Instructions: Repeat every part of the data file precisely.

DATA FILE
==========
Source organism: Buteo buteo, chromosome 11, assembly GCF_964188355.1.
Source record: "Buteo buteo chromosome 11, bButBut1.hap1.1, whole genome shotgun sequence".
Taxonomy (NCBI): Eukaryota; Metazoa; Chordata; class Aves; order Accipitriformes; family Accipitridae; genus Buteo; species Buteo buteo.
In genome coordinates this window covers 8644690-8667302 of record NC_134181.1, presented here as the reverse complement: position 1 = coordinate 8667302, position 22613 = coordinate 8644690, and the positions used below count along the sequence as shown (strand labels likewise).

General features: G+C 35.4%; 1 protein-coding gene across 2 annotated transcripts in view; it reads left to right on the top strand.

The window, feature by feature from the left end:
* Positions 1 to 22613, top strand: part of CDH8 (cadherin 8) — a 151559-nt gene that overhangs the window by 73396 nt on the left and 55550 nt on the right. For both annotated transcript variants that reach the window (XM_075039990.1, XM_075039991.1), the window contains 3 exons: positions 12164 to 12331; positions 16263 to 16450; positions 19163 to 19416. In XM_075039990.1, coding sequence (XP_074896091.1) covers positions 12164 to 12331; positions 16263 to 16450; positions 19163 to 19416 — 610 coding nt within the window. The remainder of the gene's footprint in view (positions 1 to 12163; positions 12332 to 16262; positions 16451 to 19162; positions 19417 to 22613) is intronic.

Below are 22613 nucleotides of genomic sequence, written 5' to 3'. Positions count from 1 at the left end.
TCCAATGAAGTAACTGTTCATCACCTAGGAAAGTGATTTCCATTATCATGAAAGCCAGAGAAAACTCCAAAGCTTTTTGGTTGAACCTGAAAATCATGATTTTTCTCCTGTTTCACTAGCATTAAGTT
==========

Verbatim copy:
Source organism: Buteo buteo, chromosome 11, assembly GCF_964188355.1.
Source record: "Buteo buteo chromosome 11, bButBut1.hap1.1, whole genome shotgun sequence".
Taxonomy (NCBI): Eukaryota; Metazoa; Chordata; class Aves; order Accipitriformes; family Accipitridae; genus Buteo; species Buteo buteo.
In genome coordinates this window covers 8644690-8667302 of record NC_134181.1, presented here as the reverse complement: position 1 = coordinate 8667302, position 22613 = coordinate 8644690, and the positions used below count along the sequence as shown (strand labels likewise).

General features: G+C 35.4%; 1 protein-coding gene across 2 annotated transcripts in view; it reads left to right on the top strand.

The window, feature by feature from the left end:
* Positions 1 to 22613, top strand: part of CDH8 (cadherin 8) — a 151559-nt gene that overhangs the window by 73396 nt on the left and 55550 nt on the right. For both annotated transcript variants that reach the window (XM_075039990.1, XM_075039991.1), the window contains 3 exons: positions 12164 to 12331; positions 16263 to 16450; positions 19163 to 19416. In XM_075039990.1, coding sequence (XP_074896091.1) covers positions 12164 to 12331; positions 16263 to 16450; positions 19163 to 19416 — 610 coding nt within the window. The remainder of the gene's footprint in view (positions 1 to 12163; positions 12332 to 16262; positions 16451 to 19162; positions 19417 to 22613) is intronic.

Below are 22613 nucleotides of genomic sequence, written 5' to 3'. Positions count from 1 at the left end.
TCCAATGAAGTAACTGTTCATCACCTAGGAAAGTGATTTCCATTATCATGAAAGCCAGAGAAAACTCCAAAGCTTTTTGGTTGAACCTGAAAATCATGATTTTTCTCCTGTTTCACTAGCATTAAGTT